While the SEER database is an extremely valuable tool for clinical cancer research, several limitations should be taken into account when interpreting results from a SEER observational study, especially when there is an attempt to generate hypotheses regarding adjuvant therapy. Many of the limitations revolve around underreported and incomplete data regarding adjuvant therapy, unrecorded variables, variations in data reporting, migration of patients in and out of SEER registry areas, and selection bias. 

Missing Data
First, there appears to be underreporting of the use of radiation therapy for some disease sites. An investigation of the California Cancer Registry, which is one of the state registries that contributes to the national SEER data, revealed that there was significant underreporting of radiation therapy for breast cancer, with a registry sensitivity of 72.2%.[41] The authors suggested augmenting registry data with Medicare claims data as a method for improving the accuracy of observations. The underreporting of radiation therapy is partly due to the delivery of radiation as an outpatient therapy, which means that it is less likely to be captured by hospital-based cancer registries than inpatient therapy. In addition, for disease sites where prolonged chemotherapy is often delivered prior to radiotherapy (as in breast cancer), radiotherapy can be delivered beyond the time period of initial data abstraction, causing further underreporting. This underreporting of radiation therapy potentially increases the uncertainty surrounding hypotheses regarding radiotherapy generated from the SEER database.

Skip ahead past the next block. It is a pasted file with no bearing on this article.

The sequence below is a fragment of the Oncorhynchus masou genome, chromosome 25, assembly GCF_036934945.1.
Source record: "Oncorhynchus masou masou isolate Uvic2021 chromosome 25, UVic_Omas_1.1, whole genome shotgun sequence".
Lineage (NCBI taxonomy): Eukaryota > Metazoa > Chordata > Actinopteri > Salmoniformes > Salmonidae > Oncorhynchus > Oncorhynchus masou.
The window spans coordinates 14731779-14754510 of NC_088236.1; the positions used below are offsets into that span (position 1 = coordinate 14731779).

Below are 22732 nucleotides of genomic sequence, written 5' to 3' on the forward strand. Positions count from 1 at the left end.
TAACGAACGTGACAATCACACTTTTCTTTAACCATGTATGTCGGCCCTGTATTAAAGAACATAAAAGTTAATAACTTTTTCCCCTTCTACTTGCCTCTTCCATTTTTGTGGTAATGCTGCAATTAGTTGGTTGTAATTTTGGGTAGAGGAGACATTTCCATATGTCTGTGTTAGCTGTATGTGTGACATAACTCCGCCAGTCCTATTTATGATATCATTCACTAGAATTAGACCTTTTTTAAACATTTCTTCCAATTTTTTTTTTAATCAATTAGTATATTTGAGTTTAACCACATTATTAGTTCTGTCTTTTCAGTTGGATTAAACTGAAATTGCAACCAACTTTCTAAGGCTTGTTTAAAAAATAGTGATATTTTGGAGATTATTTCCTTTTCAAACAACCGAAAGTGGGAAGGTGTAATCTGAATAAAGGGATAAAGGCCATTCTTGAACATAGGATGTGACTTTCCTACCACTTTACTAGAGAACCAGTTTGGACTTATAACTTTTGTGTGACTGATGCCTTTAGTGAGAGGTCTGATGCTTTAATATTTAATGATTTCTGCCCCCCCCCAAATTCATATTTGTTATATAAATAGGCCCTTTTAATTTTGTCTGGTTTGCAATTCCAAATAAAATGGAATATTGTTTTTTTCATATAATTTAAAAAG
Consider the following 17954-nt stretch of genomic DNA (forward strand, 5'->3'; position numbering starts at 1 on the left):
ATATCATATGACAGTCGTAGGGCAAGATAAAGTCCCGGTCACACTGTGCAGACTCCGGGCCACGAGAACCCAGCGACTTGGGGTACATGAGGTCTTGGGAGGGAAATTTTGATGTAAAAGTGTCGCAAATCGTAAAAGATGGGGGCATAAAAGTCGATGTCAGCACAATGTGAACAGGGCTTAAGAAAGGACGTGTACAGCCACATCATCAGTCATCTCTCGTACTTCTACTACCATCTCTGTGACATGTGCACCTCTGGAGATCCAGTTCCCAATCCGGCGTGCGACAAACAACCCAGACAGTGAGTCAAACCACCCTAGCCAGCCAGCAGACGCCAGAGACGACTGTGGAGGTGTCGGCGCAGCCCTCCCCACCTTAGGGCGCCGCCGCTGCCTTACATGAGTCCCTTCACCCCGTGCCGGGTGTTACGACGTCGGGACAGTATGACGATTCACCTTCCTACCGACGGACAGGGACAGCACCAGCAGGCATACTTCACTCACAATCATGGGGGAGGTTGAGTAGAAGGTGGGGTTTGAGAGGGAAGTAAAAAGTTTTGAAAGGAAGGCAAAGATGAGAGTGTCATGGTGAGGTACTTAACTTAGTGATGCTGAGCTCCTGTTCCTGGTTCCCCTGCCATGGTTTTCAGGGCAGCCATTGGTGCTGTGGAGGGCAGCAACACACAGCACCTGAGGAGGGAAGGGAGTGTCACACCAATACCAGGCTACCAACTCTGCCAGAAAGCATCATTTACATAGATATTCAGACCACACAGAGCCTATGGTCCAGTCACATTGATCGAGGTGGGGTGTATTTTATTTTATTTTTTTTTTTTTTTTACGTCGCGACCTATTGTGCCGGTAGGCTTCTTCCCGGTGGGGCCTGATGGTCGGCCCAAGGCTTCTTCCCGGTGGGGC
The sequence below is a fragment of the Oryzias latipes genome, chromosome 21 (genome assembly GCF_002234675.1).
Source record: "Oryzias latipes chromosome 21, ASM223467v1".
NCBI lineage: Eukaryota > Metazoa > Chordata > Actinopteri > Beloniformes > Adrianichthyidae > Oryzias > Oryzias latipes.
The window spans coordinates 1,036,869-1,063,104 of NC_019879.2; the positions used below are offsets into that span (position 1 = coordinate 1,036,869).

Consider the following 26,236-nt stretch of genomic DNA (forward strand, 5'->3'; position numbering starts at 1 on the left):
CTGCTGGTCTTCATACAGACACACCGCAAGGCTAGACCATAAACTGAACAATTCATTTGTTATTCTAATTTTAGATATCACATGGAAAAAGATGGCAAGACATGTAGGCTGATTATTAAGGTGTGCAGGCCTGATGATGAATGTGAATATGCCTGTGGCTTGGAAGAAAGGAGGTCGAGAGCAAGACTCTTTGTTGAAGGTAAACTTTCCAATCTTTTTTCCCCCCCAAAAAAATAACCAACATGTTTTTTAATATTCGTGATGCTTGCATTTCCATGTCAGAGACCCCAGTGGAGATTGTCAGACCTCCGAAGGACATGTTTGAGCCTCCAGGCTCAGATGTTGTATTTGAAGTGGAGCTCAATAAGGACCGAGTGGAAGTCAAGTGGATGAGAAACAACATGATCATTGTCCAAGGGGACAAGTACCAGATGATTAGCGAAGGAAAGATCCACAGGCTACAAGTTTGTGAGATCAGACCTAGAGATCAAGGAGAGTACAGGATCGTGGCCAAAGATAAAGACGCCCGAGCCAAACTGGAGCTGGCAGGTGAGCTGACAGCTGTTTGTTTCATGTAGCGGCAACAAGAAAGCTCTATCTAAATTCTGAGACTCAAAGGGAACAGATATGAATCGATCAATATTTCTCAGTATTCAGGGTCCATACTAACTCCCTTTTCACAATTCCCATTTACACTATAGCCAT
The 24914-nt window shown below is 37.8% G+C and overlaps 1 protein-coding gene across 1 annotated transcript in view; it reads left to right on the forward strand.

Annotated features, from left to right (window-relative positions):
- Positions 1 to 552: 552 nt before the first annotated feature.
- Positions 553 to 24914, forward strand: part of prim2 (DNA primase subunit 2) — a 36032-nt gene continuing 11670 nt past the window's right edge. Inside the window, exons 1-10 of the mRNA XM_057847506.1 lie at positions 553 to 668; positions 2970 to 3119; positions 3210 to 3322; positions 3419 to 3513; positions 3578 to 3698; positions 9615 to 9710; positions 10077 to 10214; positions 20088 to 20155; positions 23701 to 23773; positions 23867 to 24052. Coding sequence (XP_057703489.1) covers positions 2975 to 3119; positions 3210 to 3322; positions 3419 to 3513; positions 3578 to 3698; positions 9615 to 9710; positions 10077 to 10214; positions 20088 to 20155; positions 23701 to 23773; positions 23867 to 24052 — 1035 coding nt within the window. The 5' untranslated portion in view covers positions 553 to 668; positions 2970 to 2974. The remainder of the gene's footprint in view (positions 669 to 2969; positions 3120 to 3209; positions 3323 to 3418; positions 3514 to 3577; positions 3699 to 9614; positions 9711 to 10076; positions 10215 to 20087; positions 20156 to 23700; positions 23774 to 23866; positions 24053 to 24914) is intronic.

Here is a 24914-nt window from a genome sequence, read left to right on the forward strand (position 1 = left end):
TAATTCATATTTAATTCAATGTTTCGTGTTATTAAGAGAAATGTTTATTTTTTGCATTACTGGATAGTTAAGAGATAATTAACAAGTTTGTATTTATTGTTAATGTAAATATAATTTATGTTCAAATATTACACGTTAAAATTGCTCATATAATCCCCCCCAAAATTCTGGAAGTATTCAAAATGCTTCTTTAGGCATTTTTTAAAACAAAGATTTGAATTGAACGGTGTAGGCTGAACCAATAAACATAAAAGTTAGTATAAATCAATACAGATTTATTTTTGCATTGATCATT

Second, there is a lack of information regarding radiation fields, doses, and intent. The quality of radiation therapy has an impact on overall treatment outcomes, and inadequate radiation dose and treatment fields, or inappropriately administered radiotherapy, could reduce the apparent efficacy of radiation overall.

Third, information regarding some important aspects of cancer therapy and prognosis is lacking. There is no information regarding hormonal therapy for breast and prostate cancer, and no information on chemotherapy contained in the SEER database. There is also a lack of information on comorbidity. Receipt of chemotherapy and the presence of comorbid illness may be determining using billing claims included in the SEER-Medicare linked database,[13,48] but a thorough description of these techniques is beyond the scope of this paper. Whether positive or negative margins were obtained at the time of surgery is unrecorded. The presence of positive pathologic margins after attempted complete surgical resection has been shown to be an important prognostic factor in many cancers, and is an important consideration in investigating the benefit of any adjuvant therapy.

Coding Reliability